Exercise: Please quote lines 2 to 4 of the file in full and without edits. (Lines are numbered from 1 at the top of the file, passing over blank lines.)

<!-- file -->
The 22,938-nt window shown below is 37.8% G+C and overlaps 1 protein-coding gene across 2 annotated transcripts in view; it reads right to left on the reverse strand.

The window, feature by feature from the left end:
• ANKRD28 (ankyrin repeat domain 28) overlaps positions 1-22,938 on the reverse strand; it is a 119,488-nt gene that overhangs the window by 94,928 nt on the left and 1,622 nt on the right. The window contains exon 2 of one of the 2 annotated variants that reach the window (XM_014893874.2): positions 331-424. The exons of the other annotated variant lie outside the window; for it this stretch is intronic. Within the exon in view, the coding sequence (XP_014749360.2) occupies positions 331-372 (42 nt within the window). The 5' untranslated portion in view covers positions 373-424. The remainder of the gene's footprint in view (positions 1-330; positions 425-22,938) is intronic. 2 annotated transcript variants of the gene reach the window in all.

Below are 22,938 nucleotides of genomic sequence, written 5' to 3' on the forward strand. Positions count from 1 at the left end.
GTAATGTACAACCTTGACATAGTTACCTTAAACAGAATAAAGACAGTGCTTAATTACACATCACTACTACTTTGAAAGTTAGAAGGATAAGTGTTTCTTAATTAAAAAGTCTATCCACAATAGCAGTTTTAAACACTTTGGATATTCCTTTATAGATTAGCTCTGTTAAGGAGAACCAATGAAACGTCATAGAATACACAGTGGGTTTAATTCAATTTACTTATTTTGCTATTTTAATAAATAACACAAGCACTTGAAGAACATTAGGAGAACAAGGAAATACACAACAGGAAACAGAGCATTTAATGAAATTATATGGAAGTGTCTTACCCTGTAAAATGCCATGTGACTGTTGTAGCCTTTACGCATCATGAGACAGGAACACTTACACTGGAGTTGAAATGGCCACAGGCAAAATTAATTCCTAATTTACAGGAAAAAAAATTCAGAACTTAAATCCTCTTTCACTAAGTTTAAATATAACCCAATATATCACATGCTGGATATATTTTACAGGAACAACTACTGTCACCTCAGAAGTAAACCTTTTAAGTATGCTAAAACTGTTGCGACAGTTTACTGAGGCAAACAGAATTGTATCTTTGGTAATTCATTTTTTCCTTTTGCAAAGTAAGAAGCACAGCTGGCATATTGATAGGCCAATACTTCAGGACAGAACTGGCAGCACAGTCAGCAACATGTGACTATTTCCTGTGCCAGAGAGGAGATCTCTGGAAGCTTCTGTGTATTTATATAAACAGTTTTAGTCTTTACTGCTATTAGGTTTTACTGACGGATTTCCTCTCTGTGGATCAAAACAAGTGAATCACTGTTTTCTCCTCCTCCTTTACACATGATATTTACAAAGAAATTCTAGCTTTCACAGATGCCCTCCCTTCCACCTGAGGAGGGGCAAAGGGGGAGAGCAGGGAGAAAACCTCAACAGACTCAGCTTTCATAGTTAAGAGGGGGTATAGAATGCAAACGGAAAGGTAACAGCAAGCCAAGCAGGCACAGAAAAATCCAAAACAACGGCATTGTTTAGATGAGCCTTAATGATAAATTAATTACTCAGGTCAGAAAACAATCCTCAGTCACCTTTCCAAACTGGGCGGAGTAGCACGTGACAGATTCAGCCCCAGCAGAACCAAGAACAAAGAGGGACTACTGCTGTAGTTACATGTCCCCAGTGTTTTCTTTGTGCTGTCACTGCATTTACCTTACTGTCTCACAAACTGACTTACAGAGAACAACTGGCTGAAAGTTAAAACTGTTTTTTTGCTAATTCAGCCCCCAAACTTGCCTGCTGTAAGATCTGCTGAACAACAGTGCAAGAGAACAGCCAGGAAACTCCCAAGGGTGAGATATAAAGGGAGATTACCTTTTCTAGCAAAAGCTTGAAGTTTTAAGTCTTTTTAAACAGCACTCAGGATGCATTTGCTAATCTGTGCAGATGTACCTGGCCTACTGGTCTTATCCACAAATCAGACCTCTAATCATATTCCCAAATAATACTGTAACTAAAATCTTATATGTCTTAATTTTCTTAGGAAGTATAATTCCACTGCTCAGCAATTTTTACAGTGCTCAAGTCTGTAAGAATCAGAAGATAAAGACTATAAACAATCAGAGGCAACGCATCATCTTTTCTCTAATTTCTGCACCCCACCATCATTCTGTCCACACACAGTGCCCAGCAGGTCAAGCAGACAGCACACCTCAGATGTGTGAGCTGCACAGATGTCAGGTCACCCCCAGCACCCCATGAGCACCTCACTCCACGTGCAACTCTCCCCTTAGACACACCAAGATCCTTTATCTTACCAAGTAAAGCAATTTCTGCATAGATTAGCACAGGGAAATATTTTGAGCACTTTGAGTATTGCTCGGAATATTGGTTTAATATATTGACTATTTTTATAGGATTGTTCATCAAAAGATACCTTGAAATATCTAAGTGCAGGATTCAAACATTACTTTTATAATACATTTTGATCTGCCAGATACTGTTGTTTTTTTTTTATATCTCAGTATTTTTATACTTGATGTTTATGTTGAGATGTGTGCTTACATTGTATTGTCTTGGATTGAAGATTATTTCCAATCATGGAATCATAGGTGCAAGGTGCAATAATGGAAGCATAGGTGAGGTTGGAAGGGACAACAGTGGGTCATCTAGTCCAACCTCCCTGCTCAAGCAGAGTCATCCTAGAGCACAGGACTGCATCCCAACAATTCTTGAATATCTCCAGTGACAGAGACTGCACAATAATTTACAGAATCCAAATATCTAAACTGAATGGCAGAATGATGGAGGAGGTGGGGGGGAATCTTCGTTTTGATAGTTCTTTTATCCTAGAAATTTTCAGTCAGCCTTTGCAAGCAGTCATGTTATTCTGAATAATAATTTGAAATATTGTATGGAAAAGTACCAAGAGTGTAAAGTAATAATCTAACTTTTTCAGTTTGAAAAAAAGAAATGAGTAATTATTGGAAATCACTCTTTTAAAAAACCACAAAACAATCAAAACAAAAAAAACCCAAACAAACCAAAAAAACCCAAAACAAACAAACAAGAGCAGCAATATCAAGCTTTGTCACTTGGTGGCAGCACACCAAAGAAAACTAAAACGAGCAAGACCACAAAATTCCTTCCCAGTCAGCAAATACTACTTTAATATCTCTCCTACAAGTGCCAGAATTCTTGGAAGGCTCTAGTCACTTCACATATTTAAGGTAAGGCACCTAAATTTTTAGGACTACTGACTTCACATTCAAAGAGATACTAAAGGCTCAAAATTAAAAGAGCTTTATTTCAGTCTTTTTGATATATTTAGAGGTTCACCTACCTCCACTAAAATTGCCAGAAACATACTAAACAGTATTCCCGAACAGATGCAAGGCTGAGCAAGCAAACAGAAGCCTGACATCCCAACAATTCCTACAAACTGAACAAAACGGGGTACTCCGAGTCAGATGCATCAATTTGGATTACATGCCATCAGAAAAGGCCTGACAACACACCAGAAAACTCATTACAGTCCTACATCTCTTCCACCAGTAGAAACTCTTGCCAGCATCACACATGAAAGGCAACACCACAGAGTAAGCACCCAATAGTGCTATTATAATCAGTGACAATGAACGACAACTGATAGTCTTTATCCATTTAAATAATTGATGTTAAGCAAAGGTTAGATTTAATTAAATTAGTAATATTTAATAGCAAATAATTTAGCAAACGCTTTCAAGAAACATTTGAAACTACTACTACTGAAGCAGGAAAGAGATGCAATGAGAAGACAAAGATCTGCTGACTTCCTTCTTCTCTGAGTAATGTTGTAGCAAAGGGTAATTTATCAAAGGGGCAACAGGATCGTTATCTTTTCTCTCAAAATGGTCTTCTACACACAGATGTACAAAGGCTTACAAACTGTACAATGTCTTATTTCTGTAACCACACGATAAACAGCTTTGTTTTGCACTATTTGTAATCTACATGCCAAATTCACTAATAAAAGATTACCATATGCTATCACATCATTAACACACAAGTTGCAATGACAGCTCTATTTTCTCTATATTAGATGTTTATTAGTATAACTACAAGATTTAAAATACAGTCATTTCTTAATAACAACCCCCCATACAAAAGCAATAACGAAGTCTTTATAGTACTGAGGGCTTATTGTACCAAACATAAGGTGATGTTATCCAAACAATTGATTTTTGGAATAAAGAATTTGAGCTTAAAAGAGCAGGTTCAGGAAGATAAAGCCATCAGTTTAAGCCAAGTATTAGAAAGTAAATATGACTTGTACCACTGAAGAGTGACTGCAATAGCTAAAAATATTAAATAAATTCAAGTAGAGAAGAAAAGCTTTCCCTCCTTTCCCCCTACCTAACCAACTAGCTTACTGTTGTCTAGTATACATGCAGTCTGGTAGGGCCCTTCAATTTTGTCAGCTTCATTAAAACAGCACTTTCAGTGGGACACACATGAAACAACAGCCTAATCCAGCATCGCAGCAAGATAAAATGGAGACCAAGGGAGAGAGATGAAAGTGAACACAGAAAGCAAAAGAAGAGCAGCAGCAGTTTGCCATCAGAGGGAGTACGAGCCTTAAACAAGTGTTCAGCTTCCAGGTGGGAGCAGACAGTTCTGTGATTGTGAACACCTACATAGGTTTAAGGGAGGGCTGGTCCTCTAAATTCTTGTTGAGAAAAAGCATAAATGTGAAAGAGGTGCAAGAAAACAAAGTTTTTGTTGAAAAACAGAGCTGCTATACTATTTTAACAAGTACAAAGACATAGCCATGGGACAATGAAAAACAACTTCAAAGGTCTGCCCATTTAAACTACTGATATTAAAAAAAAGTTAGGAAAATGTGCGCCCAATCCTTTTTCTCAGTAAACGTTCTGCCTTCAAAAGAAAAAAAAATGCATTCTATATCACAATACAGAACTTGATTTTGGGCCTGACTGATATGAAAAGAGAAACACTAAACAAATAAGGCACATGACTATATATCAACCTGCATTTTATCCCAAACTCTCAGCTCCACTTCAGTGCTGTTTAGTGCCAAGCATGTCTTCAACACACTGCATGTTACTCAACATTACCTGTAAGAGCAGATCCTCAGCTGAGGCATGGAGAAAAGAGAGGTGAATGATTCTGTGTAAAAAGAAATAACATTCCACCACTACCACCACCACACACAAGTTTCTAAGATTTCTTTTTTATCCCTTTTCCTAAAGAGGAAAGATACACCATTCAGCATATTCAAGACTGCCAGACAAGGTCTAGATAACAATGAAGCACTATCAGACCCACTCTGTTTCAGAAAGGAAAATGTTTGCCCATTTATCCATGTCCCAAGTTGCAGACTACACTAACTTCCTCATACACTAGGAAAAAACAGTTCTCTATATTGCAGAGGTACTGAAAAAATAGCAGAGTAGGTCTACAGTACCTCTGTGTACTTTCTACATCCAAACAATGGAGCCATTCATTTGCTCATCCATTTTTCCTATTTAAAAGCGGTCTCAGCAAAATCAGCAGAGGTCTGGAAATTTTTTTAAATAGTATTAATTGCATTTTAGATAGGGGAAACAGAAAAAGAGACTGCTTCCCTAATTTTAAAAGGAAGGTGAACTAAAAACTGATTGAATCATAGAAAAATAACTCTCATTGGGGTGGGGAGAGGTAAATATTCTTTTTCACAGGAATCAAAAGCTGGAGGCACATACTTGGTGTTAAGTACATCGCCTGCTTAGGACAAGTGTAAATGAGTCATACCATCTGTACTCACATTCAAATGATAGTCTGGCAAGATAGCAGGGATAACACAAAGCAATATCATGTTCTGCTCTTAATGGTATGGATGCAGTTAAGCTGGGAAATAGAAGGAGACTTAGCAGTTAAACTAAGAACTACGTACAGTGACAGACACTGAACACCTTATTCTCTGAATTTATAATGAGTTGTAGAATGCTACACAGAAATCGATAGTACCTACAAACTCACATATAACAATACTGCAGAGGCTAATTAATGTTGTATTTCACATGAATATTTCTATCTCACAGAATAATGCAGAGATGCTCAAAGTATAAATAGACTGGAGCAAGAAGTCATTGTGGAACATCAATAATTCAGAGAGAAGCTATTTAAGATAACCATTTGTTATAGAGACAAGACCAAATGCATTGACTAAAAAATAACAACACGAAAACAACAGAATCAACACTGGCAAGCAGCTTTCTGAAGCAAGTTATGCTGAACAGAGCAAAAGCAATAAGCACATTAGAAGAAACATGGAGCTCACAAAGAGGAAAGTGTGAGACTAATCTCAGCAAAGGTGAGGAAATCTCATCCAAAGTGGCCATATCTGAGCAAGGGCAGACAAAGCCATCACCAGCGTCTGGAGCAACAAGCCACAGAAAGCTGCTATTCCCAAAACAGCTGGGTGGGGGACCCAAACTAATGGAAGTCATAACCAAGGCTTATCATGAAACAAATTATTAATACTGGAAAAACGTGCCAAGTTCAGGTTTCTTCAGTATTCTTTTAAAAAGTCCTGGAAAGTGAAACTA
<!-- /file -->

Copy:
The window, feature by feature from the left end:
• ANKRD28 (ankyrin repeat domain 28) overlaps positions 1-22,938 on the reverse strand; it is a 119,488-nt gene that overhangs the window by 94,928 nt on the left and 1,622 nt on the right. The window contains exon 2 of one of the 2 annotated variants that reach the window (XM_014893874.2): positions 331-424. The exons of the other annotated variant lie outside the window; for it this stretch is intronic. Within the exon in view, the coding sequence (XP_014749360.2) occupies positions 331-372 (42 nt within the window). The 5' untranslated portion in view covers positions 373-424. The remainder of the gene's footprint in view (positions 1-330; positions 425-22,938) is intronic. 2 annotated transcript variants of the gene reach the window in all.

Below are 22,938 nucleotides of genomic sequence, written 5' to 3' on the forward strand. Positions count from 1 at the left end.